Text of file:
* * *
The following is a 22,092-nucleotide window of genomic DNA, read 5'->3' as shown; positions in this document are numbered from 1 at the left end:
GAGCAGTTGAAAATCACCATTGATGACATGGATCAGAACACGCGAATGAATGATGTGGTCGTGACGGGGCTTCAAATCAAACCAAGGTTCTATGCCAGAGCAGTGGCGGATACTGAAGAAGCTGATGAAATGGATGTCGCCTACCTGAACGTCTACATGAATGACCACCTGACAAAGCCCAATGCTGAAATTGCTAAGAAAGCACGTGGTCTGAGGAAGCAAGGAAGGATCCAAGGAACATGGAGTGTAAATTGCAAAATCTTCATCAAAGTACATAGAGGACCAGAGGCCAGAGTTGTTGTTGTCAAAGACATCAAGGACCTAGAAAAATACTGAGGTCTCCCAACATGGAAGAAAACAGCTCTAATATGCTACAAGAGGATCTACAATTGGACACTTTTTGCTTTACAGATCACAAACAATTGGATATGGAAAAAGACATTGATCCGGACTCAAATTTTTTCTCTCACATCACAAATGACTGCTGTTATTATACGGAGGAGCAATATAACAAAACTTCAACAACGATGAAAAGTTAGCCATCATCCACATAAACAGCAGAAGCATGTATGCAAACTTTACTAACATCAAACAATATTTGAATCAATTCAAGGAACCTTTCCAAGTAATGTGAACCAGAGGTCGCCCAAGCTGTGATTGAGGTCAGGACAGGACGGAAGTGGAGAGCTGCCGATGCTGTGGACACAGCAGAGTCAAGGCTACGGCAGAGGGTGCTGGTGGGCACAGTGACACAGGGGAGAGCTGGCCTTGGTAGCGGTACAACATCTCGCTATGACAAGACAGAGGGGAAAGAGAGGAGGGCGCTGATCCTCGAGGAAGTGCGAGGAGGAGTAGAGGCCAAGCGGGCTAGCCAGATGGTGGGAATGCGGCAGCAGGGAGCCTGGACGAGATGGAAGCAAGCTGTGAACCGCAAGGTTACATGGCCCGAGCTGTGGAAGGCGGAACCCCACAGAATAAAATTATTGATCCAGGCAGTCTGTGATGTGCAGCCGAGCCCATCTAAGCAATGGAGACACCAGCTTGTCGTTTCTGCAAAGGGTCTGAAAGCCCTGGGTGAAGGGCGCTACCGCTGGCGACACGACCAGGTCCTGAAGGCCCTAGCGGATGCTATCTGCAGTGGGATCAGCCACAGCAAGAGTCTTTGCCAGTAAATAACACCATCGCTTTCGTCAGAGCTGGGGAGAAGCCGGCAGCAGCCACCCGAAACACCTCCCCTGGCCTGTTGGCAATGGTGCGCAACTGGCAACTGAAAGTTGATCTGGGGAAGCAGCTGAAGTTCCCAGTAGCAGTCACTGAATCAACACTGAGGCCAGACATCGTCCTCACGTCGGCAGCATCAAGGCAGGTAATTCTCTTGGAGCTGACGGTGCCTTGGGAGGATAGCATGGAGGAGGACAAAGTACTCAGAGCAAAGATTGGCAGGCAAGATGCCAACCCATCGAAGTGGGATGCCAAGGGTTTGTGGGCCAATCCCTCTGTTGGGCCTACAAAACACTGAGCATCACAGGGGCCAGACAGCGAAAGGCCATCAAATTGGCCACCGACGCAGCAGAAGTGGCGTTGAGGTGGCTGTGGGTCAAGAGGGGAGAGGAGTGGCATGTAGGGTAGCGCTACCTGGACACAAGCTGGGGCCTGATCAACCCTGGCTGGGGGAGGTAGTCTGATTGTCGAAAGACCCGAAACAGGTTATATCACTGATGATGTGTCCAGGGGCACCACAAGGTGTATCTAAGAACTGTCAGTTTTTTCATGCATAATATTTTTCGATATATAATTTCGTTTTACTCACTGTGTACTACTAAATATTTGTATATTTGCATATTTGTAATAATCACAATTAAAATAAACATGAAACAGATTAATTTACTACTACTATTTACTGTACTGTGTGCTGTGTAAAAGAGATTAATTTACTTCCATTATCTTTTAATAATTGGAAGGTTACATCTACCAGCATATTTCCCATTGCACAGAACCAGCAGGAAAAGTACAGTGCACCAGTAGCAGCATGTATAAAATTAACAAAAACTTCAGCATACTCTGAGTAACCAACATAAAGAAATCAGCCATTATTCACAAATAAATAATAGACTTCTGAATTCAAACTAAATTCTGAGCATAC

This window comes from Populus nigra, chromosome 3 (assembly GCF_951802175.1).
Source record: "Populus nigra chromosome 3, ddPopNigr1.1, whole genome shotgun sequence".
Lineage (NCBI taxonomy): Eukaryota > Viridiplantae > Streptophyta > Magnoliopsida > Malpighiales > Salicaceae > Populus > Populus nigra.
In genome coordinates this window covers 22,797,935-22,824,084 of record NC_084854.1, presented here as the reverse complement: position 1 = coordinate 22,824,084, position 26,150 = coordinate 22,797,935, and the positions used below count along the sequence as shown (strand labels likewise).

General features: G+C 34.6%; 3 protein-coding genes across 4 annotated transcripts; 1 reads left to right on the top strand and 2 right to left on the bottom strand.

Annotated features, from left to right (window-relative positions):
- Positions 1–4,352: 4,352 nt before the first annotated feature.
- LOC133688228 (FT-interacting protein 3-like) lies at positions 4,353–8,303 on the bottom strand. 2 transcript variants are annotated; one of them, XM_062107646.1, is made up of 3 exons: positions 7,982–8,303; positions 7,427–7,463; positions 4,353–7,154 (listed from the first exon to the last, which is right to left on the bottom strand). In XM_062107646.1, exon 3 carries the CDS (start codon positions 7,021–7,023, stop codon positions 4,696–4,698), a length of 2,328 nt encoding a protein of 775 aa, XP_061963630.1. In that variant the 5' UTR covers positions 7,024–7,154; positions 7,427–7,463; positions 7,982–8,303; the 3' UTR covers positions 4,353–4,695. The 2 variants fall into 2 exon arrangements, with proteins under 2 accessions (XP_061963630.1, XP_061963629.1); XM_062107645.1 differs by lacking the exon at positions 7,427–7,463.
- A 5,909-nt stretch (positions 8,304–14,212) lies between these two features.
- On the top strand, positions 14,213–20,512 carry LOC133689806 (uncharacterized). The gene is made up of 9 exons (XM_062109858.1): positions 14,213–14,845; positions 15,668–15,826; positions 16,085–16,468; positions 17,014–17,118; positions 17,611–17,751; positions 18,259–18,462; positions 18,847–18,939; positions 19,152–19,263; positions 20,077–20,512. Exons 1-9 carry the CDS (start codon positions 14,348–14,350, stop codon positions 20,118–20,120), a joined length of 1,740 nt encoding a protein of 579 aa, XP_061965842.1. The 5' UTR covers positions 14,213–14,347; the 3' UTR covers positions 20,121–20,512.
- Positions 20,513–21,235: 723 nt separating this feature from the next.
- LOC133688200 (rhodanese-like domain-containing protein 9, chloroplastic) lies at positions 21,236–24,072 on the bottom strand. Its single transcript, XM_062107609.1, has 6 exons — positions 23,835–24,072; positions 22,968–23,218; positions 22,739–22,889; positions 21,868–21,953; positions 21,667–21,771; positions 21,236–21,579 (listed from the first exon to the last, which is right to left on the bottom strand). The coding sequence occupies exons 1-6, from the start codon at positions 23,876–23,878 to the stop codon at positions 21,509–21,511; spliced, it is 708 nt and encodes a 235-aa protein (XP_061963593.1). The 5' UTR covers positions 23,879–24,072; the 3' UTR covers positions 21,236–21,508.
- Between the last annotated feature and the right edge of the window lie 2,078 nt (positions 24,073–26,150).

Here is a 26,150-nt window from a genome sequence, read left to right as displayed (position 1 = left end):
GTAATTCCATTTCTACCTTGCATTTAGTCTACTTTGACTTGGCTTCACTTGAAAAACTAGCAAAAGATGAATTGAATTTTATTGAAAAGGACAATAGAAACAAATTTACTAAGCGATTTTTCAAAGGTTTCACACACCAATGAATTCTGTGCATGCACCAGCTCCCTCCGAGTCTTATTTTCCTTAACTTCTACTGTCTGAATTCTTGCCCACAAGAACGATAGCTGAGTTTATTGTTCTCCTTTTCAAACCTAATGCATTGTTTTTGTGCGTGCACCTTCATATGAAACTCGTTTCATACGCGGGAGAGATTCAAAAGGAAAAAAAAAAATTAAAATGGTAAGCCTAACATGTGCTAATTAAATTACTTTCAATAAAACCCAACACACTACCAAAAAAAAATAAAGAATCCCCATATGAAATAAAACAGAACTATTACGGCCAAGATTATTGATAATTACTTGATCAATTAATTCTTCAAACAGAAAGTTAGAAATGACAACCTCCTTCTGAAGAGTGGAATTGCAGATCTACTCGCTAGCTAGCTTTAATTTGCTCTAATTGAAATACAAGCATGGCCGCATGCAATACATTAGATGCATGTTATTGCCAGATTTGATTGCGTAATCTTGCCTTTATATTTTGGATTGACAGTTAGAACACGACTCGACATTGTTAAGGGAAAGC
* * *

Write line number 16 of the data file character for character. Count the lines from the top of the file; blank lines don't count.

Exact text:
Here is a 26,150-nt window from a genome sequence, read left to right as displayed (position 1 = left end):